That hope is something we should keep in mind this Arbor Day. The environmental news might be grim. Politics might be a terrifying circus. War, terrorism, poverty and disease still cause millions of people harm. But we’re not in a Young Adult Dystopian Sci-Fi. We’re not trapped in The Sprawl. Skynet hasn’t gone active. This isn’t the Los Angeles of Bladerunner.
The world hasn’t ended.
For all our pessimistic fiction and real-world tragedy the world hasn’t ended yet. We have problems to face and fix. On Arbor Day let's engage in a radical act of hope. Let’s us all plant a tree for ourselves and for the people we hope to have follow us.
If you've enjoyed this or our other blog posts please consider donating to Our City Forest. If you agree with this post, we are having an Arbor Day Planting at Kelly Park. Everybody who volunteers with us gets a free tree from the Community Nursery. The nursery will be featuring face painting, games and other Arbor Day festivities.
It’s that time of the year again! We will be receiving a large order of bare root trees at the Our City Forest Community Nursery in mid-February. It’s a busy time for us which and we need help from volunteers like you.
When we think of Dave Fadness, we think “volunteer extraordinaire” and “advocate for urban trees”. Having worked with Dave for many years, I am lucky to be able to add “noble friend” to the long list of extraordinary attributes and gifts he so generously shared. Dave passed recently, and need I say he will be greatly missed.
Fall is the best time to plant trees & shrubs! Learn about our upcoming events.
Heat Wave Watering Alert!
Keep your Trees Alive with Water
Santa Clara County is projected to have temperatures in the high 90's the rest of this week. It's important to keep your newly planted trees watered during this time because they are more susceptible to withering than mature trees.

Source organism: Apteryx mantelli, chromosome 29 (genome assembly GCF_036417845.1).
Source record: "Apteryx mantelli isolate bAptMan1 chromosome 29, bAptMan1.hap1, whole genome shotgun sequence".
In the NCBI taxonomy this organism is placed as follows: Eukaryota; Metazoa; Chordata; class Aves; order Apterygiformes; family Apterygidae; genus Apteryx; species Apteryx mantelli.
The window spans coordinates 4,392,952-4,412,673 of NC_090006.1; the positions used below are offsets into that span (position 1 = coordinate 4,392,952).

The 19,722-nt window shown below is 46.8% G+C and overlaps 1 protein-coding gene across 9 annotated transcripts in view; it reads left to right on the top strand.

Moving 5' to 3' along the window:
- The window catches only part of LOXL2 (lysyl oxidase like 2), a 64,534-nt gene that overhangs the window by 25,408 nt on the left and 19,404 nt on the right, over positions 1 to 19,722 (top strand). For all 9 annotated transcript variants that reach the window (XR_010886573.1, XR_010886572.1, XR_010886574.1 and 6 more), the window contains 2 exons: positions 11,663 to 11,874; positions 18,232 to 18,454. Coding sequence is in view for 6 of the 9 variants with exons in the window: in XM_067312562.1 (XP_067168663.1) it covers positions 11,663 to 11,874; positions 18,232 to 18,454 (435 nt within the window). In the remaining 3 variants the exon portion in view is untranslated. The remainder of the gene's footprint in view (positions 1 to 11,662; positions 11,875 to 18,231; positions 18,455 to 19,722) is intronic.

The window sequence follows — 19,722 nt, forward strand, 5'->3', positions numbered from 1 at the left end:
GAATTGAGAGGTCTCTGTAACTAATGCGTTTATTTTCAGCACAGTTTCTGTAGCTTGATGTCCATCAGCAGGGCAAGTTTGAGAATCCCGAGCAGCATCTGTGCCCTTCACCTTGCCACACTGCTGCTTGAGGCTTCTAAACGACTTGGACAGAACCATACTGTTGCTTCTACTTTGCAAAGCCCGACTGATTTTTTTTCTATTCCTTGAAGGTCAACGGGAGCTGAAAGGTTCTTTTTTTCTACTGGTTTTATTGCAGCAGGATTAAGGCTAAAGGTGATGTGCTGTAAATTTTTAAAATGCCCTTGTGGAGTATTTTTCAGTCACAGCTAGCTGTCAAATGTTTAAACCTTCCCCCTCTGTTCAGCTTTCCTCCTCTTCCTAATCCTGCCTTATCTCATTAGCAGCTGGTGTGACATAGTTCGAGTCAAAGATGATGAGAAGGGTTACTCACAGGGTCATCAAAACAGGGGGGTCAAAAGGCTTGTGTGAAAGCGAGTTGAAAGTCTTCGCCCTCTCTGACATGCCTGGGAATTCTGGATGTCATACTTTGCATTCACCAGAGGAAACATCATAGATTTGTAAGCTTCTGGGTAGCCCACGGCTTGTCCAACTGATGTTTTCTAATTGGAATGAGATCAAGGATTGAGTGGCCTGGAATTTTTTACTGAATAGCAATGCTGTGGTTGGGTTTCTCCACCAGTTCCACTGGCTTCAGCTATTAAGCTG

The best time to water is in the early morning before the heat sets in, but water as soon as possible if the leaves on your tree begin wilting. New trees need about 10-15 gallons of water. Check each day to see if the soil is still moist and if it is, you don't have to water at that time.
Applying mulch, such as wood chips, is an excellent way to protect your trees from heat waves. Mulch insulates the soil and keeps the ground temperature from rising too high. Without this layer of protection, especially during a heat wave, the high soil temperatures can kill the roots.
- Mulching Tips: Lay a thick, 4-6 inch layer around your tree, beginning an inch away from the trunk. Ideally, this should extend to the edge of the canopy for maximum benefit.
Prioritize your plants!
1) Trees less than 3 years old should be the first priority. They are more susceptible to heat stress than mature trees, but they are also a long term investment and you don't want to have to start over from scratch.
2) Any other newly planted landscape. Many people are planting drought-tolerant landscapes to do their part in conserving water. However, newly planted plants whether they are drought-tolerant or not, are still vulnerable to heat waves. Helping them get through this heat wave, will let them help you get through the drought!
3) Established Trees. Mature trees are much less likely to experience heat stress due to their more extensive root systems. However, with the drought extending into it's fourth year, it's not a bad idea to give them a good soaking about once a month.
4) Potted plants. Make sure to move your potted plants to a shady area and water them thoroughly. Potting soil will shrink when dry so double check to make sure the water is penetrating the soil and not just trickling down the side of the container.
5) What not to water: Lawns! Lawns should not be a priority because they can easily grow back and they provide far fewer benefits than trees. They are alsoextremely water intensive.
Save your trees during these hot California days, REMEMBER TO WATER!
If trees could wish, what would they wish for...
About a month ago, Our City Forest hosted a graduation for the class of super volunteers, the Tree Amigos. This mix of students, concerned residents, fans of trees and overall wonderful people took a month long course challenging their brains and arm muscles. They are now armed with the knowledge, the skills, and the passion to go out in our community and make a difference. We're beyond proud to graduate these new keepers of the Urban Forest.